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Alaska senator seeks to overturn 2006 session length measure

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January 31, 2011


JUNEAU, Alaska: During the 2006 general election in the state of Alaska, voters approved a measure that shortened the length of legislative session to 90 days. The proposal was approved by a margin of 50.5% to 49.2%. Now, a state senator wants to overturn that decision made by voters. State Senator Gary Stevens wants to lengthen state legislative session in Alaska to 120 days because he argues that the measure has weakened the legislature. Stevens said, "The rationale was to save money, but it hasn’t saved money...I think the public has been shortchanged." Stevens also said that there was less time to review bills and less time for public involvement.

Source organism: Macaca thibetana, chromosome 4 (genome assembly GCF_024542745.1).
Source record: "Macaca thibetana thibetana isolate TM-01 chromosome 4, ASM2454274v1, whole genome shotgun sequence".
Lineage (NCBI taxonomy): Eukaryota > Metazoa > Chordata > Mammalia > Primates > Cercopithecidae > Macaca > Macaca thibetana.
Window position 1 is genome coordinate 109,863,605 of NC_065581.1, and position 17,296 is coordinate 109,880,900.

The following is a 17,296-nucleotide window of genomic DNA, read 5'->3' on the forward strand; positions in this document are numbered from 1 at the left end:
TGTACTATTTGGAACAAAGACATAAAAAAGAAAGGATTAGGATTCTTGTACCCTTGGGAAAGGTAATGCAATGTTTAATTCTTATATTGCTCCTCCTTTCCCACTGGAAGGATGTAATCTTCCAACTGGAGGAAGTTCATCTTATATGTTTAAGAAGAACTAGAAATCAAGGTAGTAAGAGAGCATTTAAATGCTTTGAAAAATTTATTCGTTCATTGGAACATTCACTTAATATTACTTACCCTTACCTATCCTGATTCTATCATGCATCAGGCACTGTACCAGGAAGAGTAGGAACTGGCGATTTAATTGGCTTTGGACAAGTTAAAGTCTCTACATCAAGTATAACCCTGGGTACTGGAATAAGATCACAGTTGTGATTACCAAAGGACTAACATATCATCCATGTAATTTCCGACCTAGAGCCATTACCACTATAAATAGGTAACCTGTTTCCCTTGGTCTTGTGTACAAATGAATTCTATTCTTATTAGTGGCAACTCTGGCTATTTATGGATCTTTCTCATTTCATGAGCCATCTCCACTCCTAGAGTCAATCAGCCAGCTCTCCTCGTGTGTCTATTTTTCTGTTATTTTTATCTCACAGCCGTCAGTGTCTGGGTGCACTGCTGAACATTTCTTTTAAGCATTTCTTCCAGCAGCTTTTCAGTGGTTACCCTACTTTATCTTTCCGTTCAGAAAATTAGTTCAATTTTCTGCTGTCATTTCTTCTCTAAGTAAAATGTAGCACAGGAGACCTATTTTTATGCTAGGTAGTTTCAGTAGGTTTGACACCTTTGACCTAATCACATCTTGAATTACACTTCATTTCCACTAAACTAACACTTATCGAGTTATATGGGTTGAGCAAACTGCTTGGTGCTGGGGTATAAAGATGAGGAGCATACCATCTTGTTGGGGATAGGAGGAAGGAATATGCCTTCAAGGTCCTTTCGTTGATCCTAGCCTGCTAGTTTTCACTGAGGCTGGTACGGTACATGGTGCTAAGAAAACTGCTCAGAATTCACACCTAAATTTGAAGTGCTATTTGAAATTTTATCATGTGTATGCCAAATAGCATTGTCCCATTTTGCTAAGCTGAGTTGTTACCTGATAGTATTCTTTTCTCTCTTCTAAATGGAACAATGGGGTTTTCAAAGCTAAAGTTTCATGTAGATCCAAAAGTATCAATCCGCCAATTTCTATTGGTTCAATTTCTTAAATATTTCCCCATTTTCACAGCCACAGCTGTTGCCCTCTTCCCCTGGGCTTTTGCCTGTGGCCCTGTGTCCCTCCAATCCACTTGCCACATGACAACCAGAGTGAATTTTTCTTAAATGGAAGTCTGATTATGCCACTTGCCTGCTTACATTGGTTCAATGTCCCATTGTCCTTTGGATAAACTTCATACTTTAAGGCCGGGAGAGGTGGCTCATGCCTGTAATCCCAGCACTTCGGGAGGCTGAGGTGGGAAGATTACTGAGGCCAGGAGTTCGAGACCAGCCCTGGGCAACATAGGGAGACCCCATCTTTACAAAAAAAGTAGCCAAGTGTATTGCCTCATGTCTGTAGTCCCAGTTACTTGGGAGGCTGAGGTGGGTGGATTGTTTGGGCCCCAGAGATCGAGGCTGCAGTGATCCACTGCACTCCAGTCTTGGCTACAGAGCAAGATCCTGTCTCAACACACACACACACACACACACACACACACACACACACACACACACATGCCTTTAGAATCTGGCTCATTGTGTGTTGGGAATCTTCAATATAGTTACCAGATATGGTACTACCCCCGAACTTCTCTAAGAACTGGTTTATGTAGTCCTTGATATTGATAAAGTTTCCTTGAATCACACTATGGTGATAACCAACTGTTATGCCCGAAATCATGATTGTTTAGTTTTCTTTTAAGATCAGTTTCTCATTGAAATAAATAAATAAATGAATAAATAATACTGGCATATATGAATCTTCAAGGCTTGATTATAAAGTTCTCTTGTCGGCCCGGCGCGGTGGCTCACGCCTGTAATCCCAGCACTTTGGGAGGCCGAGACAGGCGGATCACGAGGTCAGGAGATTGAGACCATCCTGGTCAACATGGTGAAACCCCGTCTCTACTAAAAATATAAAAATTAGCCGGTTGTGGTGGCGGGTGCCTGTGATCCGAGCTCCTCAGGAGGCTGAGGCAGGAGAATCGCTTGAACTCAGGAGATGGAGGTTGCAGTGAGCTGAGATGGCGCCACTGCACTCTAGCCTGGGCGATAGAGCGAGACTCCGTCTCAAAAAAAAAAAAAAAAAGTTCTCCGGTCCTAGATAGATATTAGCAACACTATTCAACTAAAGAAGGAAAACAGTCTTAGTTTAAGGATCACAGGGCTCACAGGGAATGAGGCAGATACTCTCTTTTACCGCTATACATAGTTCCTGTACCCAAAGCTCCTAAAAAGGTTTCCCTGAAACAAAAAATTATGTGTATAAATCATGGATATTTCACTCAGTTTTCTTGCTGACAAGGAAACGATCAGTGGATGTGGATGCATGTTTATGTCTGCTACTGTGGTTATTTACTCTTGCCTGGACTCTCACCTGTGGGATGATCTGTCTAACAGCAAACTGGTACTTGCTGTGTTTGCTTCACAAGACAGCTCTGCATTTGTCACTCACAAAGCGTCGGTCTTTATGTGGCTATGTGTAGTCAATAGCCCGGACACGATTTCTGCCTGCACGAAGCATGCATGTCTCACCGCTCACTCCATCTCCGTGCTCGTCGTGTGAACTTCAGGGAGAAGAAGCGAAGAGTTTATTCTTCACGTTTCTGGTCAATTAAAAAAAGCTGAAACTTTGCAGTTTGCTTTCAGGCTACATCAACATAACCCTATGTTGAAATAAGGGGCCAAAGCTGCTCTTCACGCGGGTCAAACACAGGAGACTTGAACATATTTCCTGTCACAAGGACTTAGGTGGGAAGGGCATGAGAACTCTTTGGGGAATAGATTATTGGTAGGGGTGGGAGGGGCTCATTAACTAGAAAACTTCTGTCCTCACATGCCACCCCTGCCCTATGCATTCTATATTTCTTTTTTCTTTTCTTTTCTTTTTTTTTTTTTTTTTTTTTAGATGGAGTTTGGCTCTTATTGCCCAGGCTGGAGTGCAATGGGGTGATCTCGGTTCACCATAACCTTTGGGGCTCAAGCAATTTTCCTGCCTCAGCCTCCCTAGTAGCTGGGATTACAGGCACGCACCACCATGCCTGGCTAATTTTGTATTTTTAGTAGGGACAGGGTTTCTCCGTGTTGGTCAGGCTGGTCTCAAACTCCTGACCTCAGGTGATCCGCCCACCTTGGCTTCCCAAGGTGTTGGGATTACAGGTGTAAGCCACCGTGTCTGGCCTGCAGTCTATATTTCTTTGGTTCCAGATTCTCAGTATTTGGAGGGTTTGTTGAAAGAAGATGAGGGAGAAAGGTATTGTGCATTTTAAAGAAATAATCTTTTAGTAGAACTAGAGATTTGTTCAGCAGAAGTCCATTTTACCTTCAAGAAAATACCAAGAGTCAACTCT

One of the sponsors of the initiative that shortened session, State Senator Thomas Wagoner, disagrees: "I think it’s working fine. We save everything until the last 10 days anyway, that’s when the business gets done.” Ballot measures passed in Alaska can be amended or repealed two years after approval.[1]

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